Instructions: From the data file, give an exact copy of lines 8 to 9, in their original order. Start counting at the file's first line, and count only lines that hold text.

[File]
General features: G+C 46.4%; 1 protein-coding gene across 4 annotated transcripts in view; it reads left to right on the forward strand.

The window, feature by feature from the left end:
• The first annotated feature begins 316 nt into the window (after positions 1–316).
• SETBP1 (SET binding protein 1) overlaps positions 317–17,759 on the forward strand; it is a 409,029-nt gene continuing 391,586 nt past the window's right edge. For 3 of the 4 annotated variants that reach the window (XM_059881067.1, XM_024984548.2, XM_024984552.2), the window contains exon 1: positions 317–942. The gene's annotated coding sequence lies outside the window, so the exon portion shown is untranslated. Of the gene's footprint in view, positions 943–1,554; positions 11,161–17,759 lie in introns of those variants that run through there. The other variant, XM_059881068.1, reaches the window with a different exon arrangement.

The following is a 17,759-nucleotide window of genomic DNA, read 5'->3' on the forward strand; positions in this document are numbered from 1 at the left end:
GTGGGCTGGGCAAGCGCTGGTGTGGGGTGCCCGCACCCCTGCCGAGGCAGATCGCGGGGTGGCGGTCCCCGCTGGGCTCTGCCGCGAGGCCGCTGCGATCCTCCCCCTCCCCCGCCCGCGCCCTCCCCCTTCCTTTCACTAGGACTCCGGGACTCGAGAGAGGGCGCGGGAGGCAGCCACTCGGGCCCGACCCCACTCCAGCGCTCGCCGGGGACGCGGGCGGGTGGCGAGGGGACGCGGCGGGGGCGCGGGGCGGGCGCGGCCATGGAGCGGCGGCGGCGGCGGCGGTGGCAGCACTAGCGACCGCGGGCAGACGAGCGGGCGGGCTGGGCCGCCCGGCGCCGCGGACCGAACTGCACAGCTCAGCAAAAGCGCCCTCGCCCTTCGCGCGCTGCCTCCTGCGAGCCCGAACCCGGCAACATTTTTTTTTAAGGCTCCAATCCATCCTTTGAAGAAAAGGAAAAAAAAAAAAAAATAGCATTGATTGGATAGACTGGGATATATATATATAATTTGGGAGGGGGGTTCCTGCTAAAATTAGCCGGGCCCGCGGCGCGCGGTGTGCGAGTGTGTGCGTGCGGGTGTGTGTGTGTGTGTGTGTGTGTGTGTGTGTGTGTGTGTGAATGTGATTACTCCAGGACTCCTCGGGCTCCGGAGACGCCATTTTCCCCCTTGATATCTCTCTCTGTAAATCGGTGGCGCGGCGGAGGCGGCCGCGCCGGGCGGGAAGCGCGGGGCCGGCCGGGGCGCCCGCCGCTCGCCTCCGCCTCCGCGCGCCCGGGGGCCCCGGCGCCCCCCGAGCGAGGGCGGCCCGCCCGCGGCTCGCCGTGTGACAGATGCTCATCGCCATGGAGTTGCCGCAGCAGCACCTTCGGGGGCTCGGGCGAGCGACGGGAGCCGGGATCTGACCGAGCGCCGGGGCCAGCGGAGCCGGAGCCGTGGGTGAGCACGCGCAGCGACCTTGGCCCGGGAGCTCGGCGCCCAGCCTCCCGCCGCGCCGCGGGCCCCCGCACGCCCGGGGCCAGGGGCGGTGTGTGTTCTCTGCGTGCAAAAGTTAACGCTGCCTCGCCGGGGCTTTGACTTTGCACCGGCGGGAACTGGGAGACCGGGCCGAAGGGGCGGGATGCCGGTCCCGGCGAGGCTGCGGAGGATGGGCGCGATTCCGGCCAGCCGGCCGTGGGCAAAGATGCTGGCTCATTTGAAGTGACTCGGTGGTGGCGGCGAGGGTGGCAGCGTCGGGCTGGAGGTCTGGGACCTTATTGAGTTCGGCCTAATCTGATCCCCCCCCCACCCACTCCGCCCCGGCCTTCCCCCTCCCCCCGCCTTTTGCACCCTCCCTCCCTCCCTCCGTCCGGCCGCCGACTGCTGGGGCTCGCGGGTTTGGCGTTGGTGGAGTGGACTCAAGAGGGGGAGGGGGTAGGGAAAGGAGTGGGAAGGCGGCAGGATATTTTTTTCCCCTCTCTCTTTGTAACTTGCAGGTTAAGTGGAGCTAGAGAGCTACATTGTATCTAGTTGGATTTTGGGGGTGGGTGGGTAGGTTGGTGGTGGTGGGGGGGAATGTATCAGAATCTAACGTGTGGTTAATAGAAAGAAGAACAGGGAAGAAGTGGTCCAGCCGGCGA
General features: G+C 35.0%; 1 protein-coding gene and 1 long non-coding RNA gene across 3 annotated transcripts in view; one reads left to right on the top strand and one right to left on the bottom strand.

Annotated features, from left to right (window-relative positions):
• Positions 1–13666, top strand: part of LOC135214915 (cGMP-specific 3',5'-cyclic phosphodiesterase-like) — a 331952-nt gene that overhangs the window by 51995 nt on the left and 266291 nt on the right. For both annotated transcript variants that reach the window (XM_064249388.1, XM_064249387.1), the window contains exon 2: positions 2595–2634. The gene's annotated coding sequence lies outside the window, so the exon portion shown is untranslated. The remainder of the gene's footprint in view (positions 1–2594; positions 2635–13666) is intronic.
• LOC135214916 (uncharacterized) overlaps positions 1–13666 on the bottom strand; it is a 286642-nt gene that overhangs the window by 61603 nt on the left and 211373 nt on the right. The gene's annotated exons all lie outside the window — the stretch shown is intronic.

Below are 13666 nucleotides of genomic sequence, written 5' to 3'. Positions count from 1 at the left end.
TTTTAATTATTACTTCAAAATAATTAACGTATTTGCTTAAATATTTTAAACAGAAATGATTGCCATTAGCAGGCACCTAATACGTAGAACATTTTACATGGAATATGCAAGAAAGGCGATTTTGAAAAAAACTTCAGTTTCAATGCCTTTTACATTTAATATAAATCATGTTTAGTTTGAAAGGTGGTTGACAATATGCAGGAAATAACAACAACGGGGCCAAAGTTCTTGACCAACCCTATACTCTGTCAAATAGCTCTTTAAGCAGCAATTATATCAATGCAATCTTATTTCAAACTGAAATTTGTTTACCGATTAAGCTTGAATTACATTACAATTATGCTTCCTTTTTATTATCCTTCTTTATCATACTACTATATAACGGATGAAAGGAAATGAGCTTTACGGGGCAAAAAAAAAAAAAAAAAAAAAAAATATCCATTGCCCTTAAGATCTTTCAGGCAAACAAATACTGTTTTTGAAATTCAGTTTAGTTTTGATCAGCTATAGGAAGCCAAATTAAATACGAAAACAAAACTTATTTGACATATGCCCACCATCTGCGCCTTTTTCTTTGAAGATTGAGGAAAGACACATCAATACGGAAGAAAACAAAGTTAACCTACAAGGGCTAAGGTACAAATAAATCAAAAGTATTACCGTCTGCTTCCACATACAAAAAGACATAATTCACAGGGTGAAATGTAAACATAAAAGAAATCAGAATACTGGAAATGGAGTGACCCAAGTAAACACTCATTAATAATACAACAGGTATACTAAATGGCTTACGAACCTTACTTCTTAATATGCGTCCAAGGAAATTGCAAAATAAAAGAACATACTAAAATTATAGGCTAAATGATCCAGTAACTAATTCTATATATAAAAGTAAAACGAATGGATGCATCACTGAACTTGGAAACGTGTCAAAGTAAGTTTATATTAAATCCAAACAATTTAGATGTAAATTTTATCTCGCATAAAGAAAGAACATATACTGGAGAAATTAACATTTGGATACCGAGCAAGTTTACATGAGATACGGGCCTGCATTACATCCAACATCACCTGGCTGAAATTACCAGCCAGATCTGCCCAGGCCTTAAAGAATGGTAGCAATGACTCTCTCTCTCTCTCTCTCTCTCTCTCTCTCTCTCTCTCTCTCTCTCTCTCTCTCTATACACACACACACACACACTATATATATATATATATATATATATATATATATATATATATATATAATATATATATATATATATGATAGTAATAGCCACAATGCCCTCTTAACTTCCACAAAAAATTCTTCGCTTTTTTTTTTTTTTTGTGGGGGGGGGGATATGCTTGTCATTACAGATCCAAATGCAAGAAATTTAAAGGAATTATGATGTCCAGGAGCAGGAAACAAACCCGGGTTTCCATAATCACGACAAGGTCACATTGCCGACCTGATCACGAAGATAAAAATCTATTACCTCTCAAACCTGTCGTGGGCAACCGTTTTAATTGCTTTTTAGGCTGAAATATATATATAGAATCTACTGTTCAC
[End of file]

Annotated features, from left to right (window-relative positions):
• Positions 1–13666, top strand: part of LOC135214915 (cGMP-specific 3',5'-cyclic phosphodiesterase-like) — a 331952-nt gene that overhangs the window by 51995 nt on the left and 266291 nt on the right. For both annotated transcript variants that reach the window (XM_064249388.1, XM_064249387.1), the window contains exon 2: positions 2595–2634. The gene's annotated coding sequence lies outside the window, so the exon portion shown is untranslated. The remainder of the gene's footprint in view (positions 1–2594; positions 2635–13666) is intronic.